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Blast From a Past TSA Chief

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Phelan M. Ebenhack/AP file photo

Kip Hawley, who headed the not-always-beloved Transportation Security Administration from 2005 to 2009, took to the pages of the Wall Street Journal this weekend to air a flurry of recommendations on how to fix the nation’s “broken” airport security.

“More than a decade after 9/11, it is a national embarrassment that our airport security system remains so hopelessly bureaucratic and disconnected from the people whom it is meant to protect,” he wrote. “Preventing terrorist attacks on air travel demands flexibility and the constant reassessment of threats. It also demands strong public support, which the current system has plainly failed to achieve.”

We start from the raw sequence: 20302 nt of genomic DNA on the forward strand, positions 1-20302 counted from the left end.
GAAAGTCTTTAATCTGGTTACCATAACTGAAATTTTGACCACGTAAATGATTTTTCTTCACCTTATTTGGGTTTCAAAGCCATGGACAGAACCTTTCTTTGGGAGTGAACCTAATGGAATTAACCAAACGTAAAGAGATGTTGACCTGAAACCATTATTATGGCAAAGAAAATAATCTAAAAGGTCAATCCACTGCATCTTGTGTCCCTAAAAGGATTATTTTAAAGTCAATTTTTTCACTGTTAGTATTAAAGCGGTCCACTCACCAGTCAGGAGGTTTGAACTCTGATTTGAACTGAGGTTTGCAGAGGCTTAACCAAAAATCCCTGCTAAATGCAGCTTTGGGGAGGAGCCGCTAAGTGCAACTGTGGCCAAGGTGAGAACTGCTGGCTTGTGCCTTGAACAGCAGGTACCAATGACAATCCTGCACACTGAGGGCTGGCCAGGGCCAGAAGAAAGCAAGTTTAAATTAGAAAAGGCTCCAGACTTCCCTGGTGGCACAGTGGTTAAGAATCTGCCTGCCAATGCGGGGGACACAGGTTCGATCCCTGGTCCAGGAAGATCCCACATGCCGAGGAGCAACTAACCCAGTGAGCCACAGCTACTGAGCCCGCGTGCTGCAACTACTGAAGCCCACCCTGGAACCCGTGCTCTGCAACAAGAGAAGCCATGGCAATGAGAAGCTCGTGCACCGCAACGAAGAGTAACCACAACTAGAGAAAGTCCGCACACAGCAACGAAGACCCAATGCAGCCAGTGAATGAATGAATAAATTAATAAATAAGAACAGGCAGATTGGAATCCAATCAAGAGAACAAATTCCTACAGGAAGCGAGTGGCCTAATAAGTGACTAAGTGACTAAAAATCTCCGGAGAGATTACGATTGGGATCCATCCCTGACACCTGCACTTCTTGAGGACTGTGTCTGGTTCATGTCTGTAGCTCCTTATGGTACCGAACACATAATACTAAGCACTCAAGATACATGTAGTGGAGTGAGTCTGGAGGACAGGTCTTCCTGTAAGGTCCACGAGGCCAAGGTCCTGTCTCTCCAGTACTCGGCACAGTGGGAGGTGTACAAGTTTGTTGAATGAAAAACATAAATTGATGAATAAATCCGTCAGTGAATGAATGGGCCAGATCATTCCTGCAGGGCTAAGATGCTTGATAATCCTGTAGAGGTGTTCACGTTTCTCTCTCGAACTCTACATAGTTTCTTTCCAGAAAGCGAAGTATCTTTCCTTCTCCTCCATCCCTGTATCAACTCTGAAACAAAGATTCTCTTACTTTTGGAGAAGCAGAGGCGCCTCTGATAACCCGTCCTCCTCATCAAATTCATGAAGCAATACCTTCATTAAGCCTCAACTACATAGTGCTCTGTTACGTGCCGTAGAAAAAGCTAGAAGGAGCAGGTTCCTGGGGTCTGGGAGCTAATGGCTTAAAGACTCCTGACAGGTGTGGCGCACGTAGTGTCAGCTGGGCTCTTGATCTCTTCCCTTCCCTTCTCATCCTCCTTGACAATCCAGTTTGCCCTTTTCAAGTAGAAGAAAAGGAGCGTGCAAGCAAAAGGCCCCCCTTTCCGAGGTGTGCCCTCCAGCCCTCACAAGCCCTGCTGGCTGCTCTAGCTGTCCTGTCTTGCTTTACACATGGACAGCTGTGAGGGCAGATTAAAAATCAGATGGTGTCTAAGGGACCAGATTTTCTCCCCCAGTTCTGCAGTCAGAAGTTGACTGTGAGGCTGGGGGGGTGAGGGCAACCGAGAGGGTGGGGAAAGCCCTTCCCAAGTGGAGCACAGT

Hawley said the crux of TSA’s problem is its approach to risk, which is so stuck in obsolete lessons from the Sept. 11, 2001, terrorist attacks that it has turned travel into a nightmare for the public. “The TSA's job is to manage risk, not to enforce regulations,” he said. “Terrorists are adaptive, and we need to be adaptive, too. Regulations are always playing catch-up, because terrorists design their plots around the loopholes.”

His five remedies included eliminating the bans on such items as cigarette lighters, allowing liquids onboard, giving TSA officers greater flexibility, ending baggage fees and making security checks more random.

Charlie Clark joined Government Executive in the fall of 2009. He has been on staff at The Washington Post, Congressional Quarterly, National Journal, Time-Life Books, Tax Analysts, the Association of Governing Boards of Universities and Colleges, and the National Center on Education and the Economy. He has written or edited online news, daily news stories, long features, wire copy, magazines, books and organizational media strategies.

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